We know that people addicted to different drugs may show other signs of addiction. In this blog, we’ve cataloged some other signs of addiction to be watchful for. As with any mention of signs of addiction, you want to be careful not to view them in a vacuum. A person who is not addicted may show one or more of these signs. However, when someone exhibits many of them, over a period of time, then it might be time to reach out to someone at our healing retreat centers. Additionally, as with all things, you want to “trust your gut.” You know your loved one. Beyond these signs and behaviors, follow your instincts: if you think that something is wrong, reach out.

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General Signs

There are some generalized signs that a loved one might be addicted that we didn’t mention on our site. One of the biggest ones is that they have continued problems at their job or at school. Sure, everyone goes through a rough patch from time to time, and no one is always at their best. However, if all of a sudden their performance drops precipitously and doesn’t recover, then something else might be at work. This is especially true if your loved one either ignores the situation or does nothing to rectify it.

A big warning sign is if your loved one all of a sudden ceases being concerned with their appearance or physical health. Completely neglecting their appearance, doing no grooming whatsoever can be clear signs that they might be addicted. Add into this someone suddenly gaining a lot of weight or ignoring any semblance of a healthy diet. Of course, in terms of physical health, the opposite could be true as well. Your loved one could suddenly lose quite a bit of weight as well on account of their addiction. If you start to see all of these activities, then it might be time to take action.


Opiates are some of the most dangerous drugs on the market today. With the opioid crisis showing few signs of slowing down, it’s natural to be worried that someone you love may be addicted to these drugs. The clearest sign to look for is if someone you love had been prescribed opiates, and then once the prescription ends, exhibits the same behavior they did while they were supposed to take the drugs. This could mean that your loved one has continued to use them beyond their prescription, which is one way that many people have gotten addicted.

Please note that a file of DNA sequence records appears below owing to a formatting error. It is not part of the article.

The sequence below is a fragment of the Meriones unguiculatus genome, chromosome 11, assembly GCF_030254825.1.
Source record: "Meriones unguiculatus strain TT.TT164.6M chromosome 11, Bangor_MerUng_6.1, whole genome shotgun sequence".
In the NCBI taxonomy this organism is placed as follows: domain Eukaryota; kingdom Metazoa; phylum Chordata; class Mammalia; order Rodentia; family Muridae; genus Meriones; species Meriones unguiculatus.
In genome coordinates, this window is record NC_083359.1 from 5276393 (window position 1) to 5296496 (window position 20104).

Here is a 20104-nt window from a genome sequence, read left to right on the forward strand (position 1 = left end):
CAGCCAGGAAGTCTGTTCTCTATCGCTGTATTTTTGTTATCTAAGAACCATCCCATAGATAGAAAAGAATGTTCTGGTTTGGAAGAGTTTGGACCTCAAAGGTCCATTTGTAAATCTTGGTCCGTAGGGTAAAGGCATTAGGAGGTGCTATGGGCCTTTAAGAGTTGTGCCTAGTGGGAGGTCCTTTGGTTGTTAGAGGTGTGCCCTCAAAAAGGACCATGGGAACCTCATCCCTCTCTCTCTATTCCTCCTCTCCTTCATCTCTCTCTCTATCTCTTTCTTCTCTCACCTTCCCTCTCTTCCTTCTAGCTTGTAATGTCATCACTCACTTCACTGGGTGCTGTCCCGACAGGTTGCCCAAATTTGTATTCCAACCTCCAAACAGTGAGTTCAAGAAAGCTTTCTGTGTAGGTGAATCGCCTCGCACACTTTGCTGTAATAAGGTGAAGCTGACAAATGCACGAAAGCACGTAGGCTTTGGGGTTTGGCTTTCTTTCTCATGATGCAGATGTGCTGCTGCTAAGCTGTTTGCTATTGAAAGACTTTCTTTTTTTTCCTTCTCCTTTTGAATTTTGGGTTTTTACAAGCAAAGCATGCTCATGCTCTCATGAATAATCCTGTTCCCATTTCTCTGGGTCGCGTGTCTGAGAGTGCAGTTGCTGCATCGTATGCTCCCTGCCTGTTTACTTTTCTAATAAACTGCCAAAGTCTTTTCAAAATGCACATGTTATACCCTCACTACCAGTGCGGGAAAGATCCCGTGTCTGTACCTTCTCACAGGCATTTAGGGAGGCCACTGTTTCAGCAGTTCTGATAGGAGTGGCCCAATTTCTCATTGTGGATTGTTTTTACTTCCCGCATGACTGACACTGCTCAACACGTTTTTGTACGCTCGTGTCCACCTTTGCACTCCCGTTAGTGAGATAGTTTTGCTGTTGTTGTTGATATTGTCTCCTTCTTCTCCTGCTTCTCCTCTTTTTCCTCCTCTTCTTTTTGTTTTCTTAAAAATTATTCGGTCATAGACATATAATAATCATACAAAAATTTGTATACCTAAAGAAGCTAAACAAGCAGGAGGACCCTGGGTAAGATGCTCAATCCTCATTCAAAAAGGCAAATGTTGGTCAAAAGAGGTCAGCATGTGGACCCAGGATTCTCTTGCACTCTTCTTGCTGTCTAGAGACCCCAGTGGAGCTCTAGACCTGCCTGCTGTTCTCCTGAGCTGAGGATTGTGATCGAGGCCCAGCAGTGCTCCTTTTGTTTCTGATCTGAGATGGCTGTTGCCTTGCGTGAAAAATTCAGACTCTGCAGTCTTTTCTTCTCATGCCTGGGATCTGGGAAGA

By that same token, you want to look for sudden problems with slurred speech or a loss of memory. If they can’t pay attention and struggle to stay awake, often drowsy or sedated. Many times, someone who’s abusing opiates has a reduced sense of pain. They may also be depression, confused and highly agitated. These can work in tandem with a general lack of awareness. They might not be paying attention to people, objects and more in their surroundings. To be clear, any person, (particularly one who recently took opiates to deal with pain from trauma, surgery or the like) could show similar behaviors to what’s listed in this paragraph. But, continuing to do so over time could ultimately be a sign that they’re addicted to the opiates.

Benzos, Stimulants and More

Many of the signs that someone is addicted to benzodiazepines are similar to the ones showing that a person is addicted to opiates. The drowsiness, slurred speech, memory problems and more. However, benzos can also add in concerns like dizziness, falls, involuntary eye movements and just a general lack of coordination.

Stimulants, on the other hand, have many different signs than the other drugs. The signs that someone might be addicted to these drugs include increased alertness, aggression, insomnia, and even rapid speech.  The signs that someone is addicted to one of these drugs can be harder to spot, as some of the signs can appear positive, for a moment. They include excess confidence or even a feeling of exhilaration. These are all signs to watch for in someone you love.

Our Healing Retreat Centers

It’s incredibly difficult when someone you love is addicted to drugs. It’s never easy to help them to get the help that they need. That’s what the Iris Healing Retreat is here for. We can help you to get your loved one into our facility so that they can gain the tools to lead to a sober life. For more information, call (844) 663-4747.